ONS well-being report reveals UK's happiness ratings

 
Woman smiling Critics have questioned whether well-being can be measured

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People who are married, have jobs and own their own homes are the most likely to be satisfied with their lives, the first national well-being survey says.

The Office for National Statistics data also suggests people in Wales and England are less satisfied than people in Scotland and Northern Ireland.

Teenagers and those above retirement age are the happiest, the ONS suggests.

The survey is an effort to produce an alternative measure of national performance to Gross Domestic Product.

Prime Minister David Cameron has described it as crucial to finding out what the government can do to "really improve lives" - but Labour ridiculed the survey as a "statement of the bleeding obvious".

Three quarters of people aged 16 and over in the UK rated their overall "life satisfaction" as seven or more, with women more likely to report higher levels of well-being and a sense that their life is "worthwhile" than men but also higher levels of anxiety.

England and Wales had similar proportion of adults giving a low rating for "life satisfaction" - 24.3% and 25.3% respectively.

There were fewer people with low life satisfaction in Scotland (22.6%) and Northern Ireland (21.6%) - and fewer Northern Irish people gave a high rating when asked if they were "anxious yesterday" than the rest of the UK.

There is a risk of jumping to conclusions with today's well-being figures. We know that people in rented accommodation report significantly lower levels of life satisfaction than home-owners. But that doesn't mean renting is bad for your happiness.

All we can say is that there may be something about the kind of people who rent their homes that makes it more likely they will have lower levels of well-being. Home-owners are generally financially better off than people who rent and they are more likely to be in a stable relationship - both factors that are also associated with higher levels of life satisfaction.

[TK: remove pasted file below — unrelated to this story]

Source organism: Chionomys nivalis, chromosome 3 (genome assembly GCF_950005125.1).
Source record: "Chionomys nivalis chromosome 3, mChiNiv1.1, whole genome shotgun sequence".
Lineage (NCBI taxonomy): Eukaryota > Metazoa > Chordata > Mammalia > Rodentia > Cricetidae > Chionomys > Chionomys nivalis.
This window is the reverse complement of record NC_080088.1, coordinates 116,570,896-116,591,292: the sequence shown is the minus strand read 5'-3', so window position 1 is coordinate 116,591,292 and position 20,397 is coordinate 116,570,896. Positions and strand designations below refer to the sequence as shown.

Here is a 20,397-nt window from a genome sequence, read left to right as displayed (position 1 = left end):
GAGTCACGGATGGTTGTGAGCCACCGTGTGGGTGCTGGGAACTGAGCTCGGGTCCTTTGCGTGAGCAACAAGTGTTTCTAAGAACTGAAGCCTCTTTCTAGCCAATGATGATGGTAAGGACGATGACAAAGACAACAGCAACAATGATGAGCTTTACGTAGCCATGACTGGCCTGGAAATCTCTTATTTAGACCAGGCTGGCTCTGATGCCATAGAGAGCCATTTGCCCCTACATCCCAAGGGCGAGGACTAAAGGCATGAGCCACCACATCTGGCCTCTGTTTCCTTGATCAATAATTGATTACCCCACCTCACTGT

As well as needing to be careful about the difference between correlation and causation, there is also a danger of misreading the "direction of causation". For example, it is known that married people tend to be much more content than people who have been through a divorce. But does divorce make people unhappy or could it be that unhappy people are more likely to divorce?

As a general trend, people were the most satisfied with life in their teenage years and when they reached retirement age, with happiness levels dipping during middle age.

Those aged 16 to 19 and 65 to 79 reported satisfaction levels considerably higher than the UK average of 7.4 out of 10.

People living in built-up or former industrial areas, such as South Wales, the West Midlands or London, tended to be less happy, while rural areas, such as Orkney and Shetland, and Rutland, in the East Midlands, were the happiest.

When broken down by marital status, married people were the most satisfied with their lives, followed by cohabitees, then single people, widows/widowers and people who were divorced.

Being healthy was also an important factor but does not guarantee happiness, the survey suggests, with 18% of those who reported good or very good health reporting low satisfaction with life overall, while 38% of those with bad health reported high or medium levels of satisfaction with life.

Some 45% of unemployed people rated their "life satisfaction" as below 7 out of 10. Among employed people the figure was 20%.

The survey of 165,000 people between April 2011 and March 2012 also found that where people lived was a crucial factor in whether they were happy or not.

A higher proportion of adults who owned their own property, either outright or with a mortgage, reported a medium/high level of life satisfaction - about 80% - than those who rented or had other kinds of tenures (about 68%).

But factors such as noise levels, public transport, crime, whether they felt safe walking home alone after dark and access to parks and open spaces also had an influence on happiness levels, the survey found.

The ethnic group with the lowest satisfaction rating was "Black/African/Caribbean/Black British", with an average rating of 6.7 out of 10. The highest was "Indian", with 7.5 out of 10.

Average life satisfaction by ethnic group